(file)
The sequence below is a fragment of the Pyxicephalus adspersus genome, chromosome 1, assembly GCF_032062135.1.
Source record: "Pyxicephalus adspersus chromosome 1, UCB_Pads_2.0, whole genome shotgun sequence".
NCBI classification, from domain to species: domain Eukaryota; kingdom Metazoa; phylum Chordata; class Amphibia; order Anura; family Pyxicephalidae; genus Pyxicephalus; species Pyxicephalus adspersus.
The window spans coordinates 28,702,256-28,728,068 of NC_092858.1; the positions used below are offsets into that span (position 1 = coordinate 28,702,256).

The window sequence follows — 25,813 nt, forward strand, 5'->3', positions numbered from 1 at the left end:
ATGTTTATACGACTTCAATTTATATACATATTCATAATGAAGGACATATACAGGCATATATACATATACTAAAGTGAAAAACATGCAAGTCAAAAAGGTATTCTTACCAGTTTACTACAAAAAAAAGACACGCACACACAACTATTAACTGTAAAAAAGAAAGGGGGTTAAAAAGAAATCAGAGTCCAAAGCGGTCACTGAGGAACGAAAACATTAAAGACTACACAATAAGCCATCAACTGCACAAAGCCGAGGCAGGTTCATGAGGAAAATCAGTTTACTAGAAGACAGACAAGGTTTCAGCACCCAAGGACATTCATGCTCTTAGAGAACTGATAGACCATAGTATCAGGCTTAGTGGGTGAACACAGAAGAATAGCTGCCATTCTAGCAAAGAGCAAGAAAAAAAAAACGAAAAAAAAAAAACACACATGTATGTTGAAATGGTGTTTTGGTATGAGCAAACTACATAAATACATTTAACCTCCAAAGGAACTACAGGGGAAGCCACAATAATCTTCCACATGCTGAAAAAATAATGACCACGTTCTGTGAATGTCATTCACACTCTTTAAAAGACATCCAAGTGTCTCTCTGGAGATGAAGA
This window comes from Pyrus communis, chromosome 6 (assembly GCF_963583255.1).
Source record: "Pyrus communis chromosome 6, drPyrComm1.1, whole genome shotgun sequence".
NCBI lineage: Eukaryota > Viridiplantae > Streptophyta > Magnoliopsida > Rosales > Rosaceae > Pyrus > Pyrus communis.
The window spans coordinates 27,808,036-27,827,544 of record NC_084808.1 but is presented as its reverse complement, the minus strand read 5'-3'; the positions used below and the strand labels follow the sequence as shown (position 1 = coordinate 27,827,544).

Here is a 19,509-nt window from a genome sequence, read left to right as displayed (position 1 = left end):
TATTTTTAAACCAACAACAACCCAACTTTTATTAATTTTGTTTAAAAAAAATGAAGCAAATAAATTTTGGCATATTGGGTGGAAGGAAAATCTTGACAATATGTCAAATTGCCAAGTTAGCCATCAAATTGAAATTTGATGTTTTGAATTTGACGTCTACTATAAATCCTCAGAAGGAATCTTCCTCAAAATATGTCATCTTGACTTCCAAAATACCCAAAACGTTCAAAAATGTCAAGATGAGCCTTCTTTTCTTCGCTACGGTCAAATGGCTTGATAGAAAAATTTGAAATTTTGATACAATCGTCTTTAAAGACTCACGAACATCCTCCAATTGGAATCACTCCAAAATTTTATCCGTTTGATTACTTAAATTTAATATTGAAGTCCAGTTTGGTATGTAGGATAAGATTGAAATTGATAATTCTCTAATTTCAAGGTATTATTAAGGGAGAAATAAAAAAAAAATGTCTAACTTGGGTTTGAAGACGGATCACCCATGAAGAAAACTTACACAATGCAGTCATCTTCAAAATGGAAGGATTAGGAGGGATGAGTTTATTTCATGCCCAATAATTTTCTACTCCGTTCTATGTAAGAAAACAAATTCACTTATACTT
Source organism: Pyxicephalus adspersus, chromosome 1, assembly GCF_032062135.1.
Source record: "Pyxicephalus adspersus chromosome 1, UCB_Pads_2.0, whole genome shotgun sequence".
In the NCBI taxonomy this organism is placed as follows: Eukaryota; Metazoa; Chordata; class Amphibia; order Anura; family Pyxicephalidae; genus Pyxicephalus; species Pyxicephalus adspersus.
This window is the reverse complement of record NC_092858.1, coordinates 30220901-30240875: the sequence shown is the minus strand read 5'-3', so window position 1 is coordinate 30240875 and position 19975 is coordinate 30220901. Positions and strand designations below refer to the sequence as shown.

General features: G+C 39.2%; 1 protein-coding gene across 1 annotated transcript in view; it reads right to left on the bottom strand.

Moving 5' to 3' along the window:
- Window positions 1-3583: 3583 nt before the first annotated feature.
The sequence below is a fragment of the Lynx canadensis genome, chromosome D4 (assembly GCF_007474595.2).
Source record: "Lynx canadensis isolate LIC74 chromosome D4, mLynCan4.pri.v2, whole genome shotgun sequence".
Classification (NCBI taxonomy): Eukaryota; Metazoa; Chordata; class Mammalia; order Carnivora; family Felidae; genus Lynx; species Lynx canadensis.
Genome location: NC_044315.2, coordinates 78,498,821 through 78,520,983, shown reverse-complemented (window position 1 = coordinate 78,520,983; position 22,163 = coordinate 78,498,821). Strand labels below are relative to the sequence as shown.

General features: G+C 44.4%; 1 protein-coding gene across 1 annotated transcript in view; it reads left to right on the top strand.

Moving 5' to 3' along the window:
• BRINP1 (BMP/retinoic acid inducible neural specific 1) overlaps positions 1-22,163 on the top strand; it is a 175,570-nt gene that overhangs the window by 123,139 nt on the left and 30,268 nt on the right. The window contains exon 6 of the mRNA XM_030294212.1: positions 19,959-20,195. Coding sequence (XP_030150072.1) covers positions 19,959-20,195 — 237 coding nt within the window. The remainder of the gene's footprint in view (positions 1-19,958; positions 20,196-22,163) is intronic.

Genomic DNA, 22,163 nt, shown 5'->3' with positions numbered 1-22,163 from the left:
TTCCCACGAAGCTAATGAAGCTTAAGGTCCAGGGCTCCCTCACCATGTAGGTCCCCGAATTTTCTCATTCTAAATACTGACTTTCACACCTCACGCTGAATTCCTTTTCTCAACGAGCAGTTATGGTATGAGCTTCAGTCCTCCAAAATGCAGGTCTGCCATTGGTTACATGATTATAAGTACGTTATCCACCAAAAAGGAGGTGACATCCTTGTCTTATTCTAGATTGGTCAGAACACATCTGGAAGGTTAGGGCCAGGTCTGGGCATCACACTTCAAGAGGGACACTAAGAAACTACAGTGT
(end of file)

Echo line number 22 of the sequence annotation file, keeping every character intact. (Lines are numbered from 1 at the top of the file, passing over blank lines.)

Classification (NCBI taxonomy): Eukaryota; Metazoa; Chordata; class Mammalia; order Carnivora; family Felidae; genus Lynx; species Lynx canadensis.